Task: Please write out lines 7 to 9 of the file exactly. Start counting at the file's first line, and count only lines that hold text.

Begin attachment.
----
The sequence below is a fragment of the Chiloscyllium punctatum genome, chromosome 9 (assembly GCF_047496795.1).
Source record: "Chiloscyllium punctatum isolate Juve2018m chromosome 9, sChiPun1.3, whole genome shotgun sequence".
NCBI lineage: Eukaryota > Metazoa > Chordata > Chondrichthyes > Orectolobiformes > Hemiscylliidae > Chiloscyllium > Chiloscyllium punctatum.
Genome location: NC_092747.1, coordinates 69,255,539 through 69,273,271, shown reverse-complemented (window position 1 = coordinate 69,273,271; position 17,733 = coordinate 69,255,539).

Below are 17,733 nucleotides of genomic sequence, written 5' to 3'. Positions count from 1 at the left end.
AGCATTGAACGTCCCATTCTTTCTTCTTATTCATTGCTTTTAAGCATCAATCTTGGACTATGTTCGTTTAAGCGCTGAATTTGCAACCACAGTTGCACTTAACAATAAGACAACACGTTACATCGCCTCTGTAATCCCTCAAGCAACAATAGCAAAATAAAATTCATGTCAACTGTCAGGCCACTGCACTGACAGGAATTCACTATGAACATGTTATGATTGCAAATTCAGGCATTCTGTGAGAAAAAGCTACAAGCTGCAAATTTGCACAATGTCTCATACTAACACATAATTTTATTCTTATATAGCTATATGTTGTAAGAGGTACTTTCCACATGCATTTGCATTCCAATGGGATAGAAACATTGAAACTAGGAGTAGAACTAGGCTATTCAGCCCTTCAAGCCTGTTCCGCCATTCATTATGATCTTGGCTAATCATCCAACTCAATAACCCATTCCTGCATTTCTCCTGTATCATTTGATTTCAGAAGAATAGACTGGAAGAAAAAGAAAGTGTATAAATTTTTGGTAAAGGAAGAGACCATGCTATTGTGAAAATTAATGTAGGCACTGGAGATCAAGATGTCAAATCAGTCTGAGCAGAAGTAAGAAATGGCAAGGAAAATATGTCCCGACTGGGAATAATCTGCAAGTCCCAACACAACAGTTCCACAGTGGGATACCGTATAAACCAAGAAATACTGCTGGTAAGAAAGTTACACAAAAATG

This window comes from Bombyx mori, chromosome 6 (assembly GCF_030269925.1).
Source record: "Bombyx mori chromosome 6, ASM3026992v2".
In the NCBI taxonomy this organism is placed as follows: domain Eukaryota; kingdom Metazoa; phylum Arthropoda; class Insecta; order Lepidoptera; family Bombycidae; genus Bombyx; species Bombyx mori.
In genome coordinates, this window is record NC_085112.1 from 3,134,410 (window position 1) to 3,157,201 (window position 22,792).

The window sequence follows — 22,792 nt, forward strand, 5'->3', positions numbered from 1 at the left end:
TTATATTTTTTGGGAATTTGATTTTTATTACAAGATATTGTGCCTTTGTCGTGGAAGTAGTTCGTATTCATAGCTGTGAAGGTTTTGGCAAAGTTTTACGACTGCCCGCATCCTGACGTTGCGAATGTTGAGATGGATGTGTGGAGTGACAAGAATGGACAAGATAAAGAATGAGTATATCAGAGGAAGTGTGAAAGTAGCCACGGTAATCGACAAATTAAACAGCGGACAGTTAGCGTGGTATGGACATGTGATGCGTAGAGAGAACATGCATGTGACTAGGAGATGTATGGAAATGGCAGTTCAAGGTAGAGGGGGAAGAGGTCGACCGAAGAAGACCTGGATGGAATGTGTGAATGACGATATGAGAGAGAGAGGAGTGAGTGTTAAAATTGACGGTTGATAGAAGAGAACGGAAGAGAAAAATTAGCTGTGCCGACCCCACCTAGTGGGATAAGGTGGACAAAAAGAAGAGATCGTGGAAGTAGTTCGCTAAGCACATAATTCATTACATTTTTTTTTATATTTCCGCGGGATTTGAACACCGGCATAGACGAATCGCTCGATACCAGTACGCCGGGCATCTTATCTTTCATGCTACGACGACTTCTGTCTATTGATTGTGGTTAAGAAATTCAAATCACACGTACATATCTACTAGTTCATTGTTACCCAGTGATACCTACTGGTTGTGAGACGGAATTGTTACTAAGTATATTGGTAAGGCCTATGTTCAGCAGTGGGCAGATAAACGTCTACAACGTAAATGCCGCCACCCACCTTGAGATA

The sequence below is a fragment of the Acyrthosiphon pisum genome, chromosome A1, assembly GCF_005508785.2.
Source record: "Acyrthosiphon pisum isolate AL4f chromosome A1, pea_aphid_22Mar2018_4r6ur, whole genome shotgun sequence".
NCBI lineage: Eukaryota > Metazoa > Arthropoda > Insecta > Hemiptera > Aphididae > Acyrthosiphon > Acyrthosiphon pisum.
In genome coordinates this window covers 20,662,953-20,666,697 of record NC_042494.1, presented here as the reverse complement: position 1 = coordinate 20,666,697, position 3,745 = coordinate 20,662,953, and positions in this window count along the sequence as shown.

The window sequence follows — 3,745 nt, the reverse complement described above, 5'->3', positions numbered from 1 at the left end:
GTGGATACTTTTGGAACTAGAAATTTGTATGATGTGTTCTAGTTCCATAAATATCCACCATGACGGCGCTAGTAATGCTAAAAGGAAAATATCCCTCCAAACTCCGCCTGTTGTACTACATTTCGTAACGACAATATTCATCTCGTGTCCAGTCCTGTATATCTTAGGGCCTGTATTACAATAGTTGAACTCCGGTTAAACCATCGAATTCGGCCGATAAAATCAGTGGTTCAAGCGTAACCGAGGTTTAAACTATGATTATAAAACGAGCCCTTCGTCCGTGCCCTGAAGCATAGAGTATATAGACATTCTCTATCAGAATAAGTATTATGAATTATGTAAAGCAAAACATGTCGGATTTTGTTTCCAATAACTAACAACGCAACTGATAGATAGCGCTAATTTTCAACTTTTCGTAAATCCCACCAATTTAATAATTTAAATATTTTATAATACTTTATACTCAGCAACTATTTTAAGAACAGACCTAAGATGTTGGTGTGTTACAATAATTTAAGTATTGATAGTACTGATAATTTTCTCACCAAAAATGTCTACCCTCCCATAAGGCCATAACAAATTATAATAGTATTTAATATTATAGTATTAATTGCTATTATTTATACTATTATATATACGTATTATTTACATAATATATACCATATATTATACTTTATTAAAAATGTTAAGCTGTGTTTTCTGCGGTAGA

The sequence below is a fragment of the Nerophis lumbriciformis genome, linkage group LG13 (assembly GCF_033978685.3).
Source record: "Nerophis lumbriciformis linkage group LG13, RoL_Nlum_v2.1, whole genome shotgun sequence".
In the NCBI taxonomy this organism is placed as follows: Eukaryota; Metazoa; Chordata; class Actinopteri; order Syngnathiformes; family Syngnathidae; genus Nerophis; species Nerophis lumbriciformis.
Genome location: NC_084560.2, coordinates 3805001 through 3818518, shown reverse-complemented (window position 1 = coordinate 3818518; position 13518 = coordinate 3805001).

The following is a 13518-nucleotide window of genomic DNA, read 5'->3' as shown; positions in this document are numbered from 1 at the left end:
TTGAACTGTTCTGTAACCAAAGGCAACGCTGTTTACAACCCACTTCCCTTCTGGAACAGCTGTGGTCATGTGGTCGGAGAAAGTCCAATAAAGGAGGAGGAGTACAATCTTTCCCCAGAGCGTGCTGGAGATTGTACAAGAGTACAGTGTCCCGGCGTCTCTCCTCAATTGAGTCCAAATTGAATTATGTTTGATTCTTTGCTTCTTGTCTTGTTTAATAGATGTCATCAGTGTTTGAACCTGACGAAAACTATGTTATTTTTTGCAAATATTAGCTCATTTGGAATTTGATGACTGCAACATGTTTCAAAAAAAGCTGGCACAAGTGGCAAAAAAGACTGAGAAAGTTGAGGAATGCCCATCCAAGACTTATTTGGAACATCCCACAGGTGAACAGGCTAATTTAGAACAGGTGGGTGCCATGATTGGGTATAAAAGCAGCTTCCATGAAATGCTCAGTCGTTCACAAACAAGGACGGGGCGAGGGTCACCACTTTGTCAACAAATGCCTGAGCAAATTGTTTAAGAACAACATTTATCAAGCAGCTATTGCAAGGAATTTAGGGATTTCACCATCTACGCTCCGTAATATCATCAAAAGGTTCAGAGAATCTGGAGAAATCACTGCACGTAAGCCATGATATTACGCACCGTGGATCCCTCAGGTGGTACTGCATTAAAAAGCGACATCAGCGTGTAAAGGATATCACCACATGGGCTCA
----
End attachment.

This window comes from Bombyx mori, chromosome 6 (assembly GCF_030269925.1).
Source record: "Bombyx mori chromosome 6, ASM3026992v2".
In the NCBI taxonomy this organism is placed as follows: domain Eukaryota; kingdom Metazoa; phylum Arthropoda; class Insecta; order Lepidoptera; family Bombycidae; genus Bombyx; species Bombyx mori.